Also backs settlement of alleged wrongful arrest case
Putnam County legislators on Tuesday (Dec. 7) approved 2.4 percent raises for the county executive, county clerk, the sheriff and themselves.
Legislator Nancy Montgomery, a Democrat whose district covers Philipstown and part of Putnam Valley, cast the lone “no” votes.
County Executive MaryEllen Odell will receive $170,070 annually beginning Jan. 1 while County Clerk Michael Bartolotti gets $139,462. Eight legislators will earn $42,802 each for their part-time jobs and whoever chairs the Legislature will draw $53,503. The incoming sheriff, Kevin McConville, will take home $160,209.
Montgomery joined her eight Republican colleagues in unanimously adopting another measure that set salaries for various employees and increases the salary of the Legislature’s clerk to $104,794 annually and the two Board of Election commissioners to $98,235 each.
The salary increases passed without debate. However, in October, before the Legislature adopted the county’s $167.1 million budget for 2022, Montgomery opposed raising the pay for Odell and other top officials while increasing property taxes even as Putnam anticipates $62 million in 2022 in sales tax revenue.
The lawmakers last gave themselves a raise in November 2020, when they voted 5-4 to boost their salaries and those of top officials and department heads by 2.4 percent.
Also on Tuesday, legislators unanimously agreed to settle, for $125,000, a lawsuit filed by a Poughkeepsie man who claimed sheriff’s deputies had been motivated by racial prejudice when they arrested and allegedly assaulted him during a 2019 traffic stop on the Taconic State Parkway. In November, the legislative Rules Committee consented to the settlement, sending it on to a vote by the full Legislature.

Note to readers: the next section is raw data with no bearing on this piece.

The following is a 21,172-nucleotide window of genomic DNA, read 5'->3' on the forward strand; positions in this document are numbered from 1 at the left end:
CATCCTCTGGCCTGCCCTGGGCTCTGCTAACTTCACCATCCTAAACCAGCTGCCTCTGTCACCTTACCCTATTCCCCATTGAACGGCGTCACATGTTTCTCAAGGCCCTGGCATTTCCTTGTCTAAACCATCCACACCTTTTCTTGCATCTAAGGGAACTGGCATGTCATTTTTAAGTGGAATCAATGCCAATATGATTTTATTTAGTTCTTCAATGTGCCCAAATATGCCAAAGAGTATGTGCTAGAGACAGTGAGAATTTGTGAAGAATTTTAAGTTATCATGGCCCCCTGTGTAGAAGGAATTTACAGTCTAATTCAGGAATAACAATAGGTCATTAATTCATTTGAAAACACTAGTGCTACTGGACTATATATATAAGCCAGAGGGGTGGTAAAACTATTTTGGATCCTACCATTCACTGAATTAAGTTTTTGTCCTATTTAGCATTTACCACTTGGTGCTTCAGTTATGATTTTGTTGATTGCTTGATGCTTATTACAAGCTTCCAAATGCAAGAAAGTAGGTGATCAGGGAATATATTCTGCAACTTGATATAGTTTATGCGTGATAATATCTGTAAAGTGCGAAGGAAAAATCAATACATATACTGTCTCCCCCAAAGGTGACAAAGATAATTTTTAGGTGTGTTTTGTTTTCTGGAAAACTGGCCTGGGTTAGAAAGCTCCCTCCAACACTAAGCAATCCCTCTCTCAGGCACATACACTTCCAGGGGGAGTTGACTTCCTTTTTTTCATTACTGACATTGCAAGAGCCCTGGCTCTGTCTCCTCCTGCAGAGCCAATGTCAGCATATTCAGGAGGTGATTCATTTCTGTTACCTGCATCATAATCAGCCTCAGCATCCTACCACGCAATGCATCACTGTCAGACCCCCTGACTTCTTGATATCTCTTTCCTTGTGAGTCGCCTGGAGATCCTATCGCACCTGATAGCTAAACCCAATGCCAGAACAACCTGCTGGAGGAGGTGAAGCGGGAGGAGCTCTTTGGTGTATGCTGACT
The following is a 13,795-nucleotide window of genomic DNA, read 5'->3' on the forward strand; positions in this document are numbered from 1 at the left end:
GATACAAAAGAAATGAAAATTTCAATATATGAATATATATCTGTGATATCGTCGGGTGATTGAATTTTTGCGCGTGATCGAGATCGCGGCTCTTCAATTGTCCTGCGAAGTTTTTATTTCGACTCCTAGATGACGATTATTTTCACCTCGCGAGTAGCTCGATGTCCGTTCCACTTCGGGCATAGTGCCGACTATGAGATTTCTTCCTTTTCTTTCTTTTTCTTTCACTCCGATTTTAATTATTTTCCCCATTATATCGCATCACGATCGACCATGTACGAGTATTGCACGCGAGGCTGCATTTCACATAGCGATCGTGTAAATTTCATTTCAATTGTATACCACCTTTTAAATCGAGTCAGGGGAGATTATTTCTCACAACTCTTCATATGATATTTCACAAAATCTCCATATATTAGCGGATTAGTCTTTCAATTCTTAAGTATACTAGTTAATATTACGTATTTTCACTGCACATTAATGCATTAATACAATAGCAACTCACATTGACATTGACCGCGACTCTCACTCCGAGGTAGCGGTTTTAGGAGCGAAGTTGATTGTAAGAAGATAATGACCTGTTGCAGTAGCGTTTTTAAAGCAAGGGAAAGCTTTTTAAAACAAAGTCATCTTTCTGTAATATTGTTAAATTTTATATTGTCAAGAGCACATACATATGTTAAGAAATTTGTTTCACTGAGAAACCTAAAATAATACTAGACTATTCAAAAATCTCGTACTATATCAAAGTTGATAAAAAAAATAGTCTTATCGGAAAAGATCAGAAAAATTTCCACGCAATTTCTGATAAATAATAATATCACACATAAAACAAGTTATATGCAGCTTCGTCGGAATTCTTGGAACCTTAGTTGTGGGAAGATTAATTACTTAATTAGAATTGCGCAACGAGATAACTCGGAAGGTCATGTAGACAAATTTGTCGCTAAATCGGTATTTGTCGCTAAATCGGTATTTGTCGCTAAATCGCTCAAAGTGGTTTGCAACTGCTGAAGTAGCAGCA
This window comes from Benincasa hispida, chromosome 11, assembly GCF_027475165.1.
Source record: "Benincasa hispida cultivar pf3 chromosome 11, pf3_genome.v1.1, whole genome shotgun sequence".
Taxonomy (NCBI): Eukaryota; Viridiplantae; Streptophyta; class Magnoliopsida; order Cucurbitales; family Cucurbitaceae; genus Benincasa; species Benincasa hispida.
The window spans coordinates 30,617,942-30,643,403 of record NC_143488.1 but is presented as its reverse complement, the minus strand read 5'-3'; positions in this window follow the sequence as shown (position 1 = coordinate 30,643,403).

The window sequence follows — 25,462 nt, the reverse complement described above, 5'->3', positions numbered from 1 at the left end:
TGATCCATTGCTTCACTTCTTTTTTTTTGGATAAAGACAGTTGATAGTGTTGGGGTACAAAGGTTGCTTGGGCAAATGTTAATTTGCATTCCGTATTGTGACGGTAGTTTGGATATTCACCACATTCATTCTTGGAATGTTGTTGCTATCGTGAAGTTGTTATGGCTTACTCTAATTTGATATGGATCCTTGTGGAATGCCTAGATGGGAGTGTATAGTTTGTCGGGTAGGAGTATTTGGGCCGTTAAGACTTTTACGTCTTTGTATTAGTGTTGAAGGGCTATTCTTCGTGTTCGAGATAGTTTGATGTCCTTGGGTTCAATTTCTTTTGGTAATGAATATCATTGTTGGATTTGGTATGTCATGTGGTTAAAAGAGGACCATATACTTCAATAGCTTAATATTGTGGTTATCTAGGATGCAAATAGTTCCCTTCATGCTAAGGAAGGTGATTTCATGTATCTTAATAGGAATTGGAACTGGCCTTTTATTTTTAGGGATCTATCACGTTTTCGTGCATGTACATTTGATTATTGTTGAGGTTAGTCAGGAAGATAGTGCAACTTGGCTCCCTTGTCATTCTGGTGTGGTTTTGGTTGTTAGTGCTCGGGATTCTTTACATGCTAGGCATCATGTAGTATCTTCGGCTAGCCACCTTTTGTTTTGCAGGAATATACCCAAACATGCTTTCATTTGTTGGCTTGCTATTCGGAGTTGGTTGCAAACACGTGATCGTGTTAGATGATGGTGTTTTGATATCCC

“We wrestled with this case” but concluded that “it’s in the best interests of taxpayers that we move this forward and settle,” said Legislator Neal Sullivan of Carmel-Mahopac, who chairs the Rules Committee. If the county lost in court, “the potential negative effect on taxpayers and the amount of dollars could be significant,” he said. “In no way do we think the behavior in this case is acceptable. We look forward to next year and the future with our new sheriff and having a real strong approach toward making sure that these things do not happen.”
Montgomery objected that Sullivan seemed to suggest that the present sheriff, Robert Langley Jr., a Democrat who lost to McConville, a Republican, in the November election, “was responsible for the behavior of these two officers” and that they did not receive adequate training. “That’s inappropriate. It’s wrong,” she said.
Legislator Amy Sayegh of Mahopac emphasized that “these were alleged actions” by the deputies but said that while she didn’t “want to throw any officers under the bus,” she also didn’t condone misbehavior.
“There needs to be some kind of culpability to prevent these kinds of cases,” added Legislator Ginny Nacerino of Patterson. “That’s not a reflection on any one person or the sheriff, but there has to be some culpability and some understanding of accountability. I’d like to see that culture change.”
Legislature meetings end with members’ ad hoc comments and Montgomery and Legislator Bill Gouldman of Putnam Valley used theirs to recognize Supervisors Richard Shea of Philipstown and Sam Oliverio of Putnam Valley, who both leave office this month. Oliverio served on the county Legislature and Putnam Valley Town Board before becoming supervisor.
In other business, the Legislature unanimously approved compensation of up to $84,000 in 2022 for Robert Firriolo, its lawyer; signed off on a fund transfer of $102,500 (endorsed last month by the Rules Committee) so the county Law Department can pay bills before Dec. 31; and reappointed Andrew Pidala of Philipstown to the county Board of Electrical Examiners.
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